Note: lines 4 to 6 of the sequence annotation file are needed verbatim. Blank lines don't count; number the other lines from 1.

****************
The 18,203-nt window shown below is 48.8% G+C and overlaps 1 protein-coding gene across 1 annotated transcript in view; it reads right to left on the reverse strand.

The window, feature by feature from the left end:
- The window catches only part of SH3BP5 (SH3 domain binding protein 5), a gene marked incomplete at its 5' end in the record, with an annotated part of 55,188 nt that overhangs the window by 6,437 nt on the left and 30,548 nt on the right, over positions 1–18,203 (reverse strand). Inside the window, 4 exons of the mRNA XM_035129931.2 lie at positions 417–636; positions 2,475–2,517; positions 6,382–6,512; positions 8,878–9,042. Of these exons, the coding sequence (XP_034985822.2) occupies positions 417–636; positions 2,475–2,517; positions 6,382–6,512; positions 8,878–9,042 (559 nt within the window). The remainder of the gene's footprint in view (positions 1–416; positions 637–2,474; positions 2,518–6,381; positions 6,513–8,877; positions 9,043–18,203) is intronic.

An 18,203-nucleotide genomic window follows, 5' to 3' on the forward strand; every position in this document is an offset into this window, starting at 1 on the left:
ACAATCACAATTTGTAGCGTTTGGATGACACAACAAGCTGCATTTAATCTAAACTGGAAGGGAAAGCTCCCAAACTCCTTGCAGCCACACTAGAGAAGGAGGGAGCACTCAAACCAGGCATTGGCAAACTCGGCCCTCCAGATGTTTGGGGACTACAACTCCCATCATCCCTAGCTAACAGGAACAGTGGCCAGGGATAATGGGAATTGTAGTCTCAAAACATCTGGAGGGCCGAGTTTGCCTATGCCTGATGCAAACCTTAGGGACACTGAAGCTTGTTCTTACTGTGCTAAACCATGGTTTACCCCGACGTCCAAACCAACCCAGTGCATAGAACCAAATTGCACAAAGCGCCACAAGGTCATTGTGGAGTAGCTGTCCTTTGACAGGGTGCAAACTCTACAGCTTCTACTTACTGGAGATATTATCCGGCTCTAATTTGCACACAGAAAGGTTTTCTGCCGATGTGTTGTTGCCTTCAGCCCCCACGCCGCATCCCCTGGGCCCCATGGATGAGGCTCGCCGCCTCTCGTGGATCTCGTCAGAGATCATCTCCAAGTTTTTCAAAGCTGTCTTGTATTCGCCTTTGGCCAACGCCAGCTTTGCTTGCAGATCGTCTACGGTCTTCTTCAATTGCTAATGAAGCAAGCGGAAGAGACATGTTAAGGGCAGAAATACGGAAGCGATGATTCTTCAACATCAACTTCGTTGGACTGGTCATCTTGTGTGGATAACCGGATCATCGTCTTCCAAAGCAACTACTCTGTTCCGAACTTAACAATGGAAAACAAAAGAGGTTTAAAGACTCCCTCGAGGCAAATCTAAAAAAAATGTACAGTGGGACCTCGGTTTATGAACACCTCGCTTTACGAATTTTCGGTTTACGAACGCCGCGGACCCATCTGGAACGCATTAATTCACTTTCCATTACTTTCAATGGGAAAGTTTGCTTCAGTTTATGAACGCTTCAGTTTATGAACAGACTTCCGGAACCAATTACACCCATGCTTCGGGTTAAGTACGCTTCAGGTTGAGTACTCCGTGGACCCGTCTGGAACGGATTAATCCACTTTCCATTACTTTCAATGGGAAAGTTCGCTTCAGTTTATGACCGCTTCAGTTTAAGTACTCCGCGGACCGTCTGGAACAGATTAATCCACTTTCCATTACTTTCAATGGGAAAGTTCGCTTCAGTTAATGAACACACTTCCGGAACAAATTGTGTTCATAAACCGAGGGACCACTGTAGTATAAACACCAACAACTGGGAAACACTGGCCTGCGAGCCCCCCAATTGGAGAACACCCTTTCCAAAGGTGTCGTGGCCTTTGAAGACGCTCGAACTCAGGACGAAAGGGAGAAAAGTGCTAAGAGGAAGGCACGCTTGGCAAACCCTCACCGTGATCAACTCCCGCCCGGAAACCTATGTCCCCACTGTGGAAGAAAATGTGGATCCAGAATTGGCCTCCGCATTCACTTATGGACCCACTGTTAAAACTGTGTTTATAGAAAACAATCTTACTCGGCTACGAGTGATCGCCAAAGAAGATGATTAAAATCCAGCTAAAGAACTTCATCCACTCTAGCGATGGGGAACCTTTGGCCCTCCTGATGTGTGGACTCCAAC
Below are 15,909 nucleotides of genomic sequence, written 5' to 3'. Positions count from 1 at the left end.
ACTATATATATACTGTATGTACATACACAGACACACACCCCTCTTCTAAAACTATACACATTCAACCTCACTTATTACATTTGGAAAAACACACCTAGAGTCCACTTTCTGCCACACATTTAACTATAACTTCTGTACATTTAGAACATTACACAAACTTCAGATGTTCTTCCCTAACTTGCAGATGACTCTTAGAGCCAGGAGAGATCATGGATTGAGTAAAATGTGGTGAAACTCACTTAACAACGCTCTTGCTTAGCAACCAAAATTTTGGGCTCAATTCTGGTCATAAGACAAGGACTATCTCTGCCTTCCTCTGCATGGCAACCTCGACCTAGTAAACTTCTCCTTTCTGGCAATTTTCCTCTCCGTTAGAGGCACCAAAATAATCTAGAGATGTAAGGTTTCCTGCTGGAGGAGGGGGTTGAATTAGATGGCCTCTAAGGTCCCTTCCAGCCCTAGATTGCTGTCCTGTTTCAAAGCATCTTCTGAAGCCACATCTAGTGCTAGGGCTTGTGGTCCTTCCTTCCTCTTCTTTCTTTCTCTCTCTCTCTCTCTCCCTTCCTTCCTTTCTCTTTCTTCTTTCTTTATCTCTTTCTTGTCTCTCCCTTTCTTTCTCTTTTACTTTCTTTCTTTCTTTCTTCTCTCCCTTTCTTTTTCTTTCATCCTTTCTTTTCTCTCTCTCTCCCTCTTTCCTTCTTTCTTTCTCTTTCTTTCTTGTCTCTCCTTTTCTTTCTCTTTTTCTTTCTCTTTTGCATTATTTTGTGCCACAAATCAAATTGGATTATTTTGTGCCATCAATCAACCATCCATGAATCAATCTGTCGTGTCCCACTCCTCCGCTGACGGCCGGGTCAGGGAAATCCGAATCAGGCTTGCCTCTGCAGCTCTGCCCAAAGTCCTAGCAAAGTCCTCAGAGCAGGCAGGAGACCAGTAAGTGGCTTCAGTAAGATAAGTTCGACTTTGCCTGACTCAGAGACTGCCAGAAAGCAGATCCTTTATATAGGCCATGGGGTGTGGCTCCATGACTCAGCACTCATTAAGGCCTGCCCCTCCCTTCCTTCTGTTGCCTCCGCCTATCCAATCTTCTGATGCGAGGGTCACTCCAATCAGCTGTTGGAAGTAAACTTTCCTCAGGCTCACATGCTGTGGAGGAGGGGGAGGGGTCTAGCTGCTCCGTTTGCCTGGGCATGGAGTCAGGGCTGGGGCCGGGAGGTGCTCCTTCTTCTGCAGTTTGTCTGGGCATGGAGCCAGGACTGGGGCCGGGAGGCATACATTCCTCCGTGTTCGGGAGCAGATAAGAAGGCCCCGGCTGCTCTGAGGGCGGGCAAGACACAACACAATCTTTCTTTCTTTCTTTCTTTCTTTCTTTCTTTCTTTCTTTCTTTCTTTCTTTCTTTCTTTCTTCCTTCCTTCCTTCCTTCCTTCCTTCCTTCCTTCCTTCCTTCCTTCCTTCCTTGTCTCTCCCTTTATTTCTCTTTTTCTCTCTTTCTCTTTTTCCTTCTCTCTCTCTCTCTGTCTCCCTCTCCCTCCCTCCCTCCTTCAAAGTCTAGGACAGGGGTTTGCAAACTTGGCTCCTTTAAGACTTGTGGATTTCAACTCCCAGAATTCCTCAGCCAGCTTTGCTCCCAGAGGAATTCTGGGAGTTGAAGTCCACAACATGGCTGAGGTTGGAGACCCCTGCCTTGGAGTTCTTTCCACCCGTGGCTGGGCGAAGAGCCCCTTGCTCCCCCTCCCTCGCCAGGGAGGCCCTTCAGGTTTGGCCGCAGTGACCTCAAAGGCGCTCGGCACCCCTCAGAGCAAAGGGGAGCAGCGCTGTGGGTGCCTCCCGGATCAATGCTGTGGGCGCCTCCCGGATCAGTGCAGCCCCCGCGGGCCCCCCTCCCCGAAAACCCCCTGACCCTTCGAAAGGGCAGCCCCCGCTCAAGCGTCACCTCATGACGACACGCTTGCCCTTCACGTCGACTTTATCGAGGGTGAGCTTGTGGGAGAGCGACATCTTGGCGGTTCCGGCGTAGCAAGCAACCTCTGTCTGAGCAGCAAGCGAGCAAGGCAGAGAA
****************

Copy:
An 18,203-nucleotide genomic window follows, 5' to 3' on the forward strand; every position in this document is an offset into this window, starting at 1 on the left:
ACAATCACAATTTGTAGCGTTTGGATGACACAACAAGCTGCATTTAATCTAAACTGGAAGGGAAAGCTCCCAAACTCCTTGCAGCCACACTAGAGAAGGAGGGAGCACTCAAACCAGGCATTGGCAAACTCGGCCCTCCAGATGTTTGGGGACTACAACTCCCATCATCCCTAGCTAACAGGAACAGTGGCCAGGGATAATGGGAATTGTAGTCTCAAAACATCTGGAGGGCCGAGTTTGCCTATGCCTGATGCAAACCTTAGGGACACTGAAGCTTGTTCTTACTGTGCTAAACCATGGTTTACCCCGACGTCCAAACCAACCCAGTGCATAGAACCAAATTGCACAAAGCGCCACAAGGTCATTGTGGAGTAGCTGTCCTTTGACAGGGTGCAAACTCTACAGCTTCTACTTACTGGAGATATTATCCGGCTCTAATTTGCACACAGAAAGGTTTTCTGCCGATGTGTTGTTGCCTTCAGCCCCCACGCCGCATCCCCTGGGCCCCATGGATGAGGCTCGCCGCCTCTCGTGGATCTCGTCAGAGATCATCTCCAAGTTTTTCAAAGCTGTCTTGTATTCGCCTTTGGCCAACGCCAGCTTTGCTTGCAGATCGTCTACGGTCTTCTTCAATTGCTAATGAAGCAAGCGGAAGAGACATGTTAAGGGCAGAAATACGGAAGCGATGATTCTTCAACATCAACTTCGTTGGACTGGTCATCTTGTGTGGATAACCGGATCATCGTCTTCCAAAGCAACTACTCTGTTCCGAACTTAACAATGGAAAACAAAAGAGGTTTAAAGACTCCCTCGAGGCAAATCTAAAAAAAATGTACAGTGGGACCTCGGTTTATGAACACCTCGCTTTACGAATTTTCGGTTTACGAACGCCGCGGACCCATCTGGAACGCATTAATTCACTTTCCATTACTTTCAATGGGAAAGTTTGCTTCAGTTTATGAACGCTTCAGTTTATGAACAGACTTCCGGAACCAATTACACCCATGCTTCGGGTTAAGTACGCTTCAGGTTGAGTACTCCGTGGACCCGTCTGGAACGGATTAATCCACTTTCCATTACTTTCAATGGGAAAGTTCGCTTCAGTTTATGACCGCTTCAGTTTAAGTACTCCGCGGACCGTCTGGAACAGATTAATCCACTTTCCATTACTTTCAATGGGAAAGTTCGCTTCAGTTAATGAACACACTTCCGGAACAAATTGTGTTCATAAACCGAGGGACCACTGTAGTATAAACACCAACAACTGGGAAACACTGGCCTGCGAGCCCCCCAATTGGAGAACACCCTTTCCAAAGGTGTCGTGGCCTTTGAAGACGCTCGAACTCAGGACGAAAGGGAGAAAAGTGCTAAGAGGAAGGCACGCTTGGCAAACCCTCACCGTGATCAACTCCCGCCCGGAAACCTATGTCCCCACTGTGGAAGAAAATGTGGATCCAGAATTGGCCTCCGCATTCACTTATGGACCCACTGTTAAAACTGTGTTTATAGAAAACAATCTTACTCGGCTACGAGTGATCGCCAAAGAAGATGATTAAAATCCAGCTAAAGAACTTCATCCACTCTAGCGATGGGGAACCTTTGGCCCTCCTGATGTGTGGACTCCAAC
Below are 15,909 nucleotides of genomic sequence, written 5' to 3'. Positions count from 1 at the left end.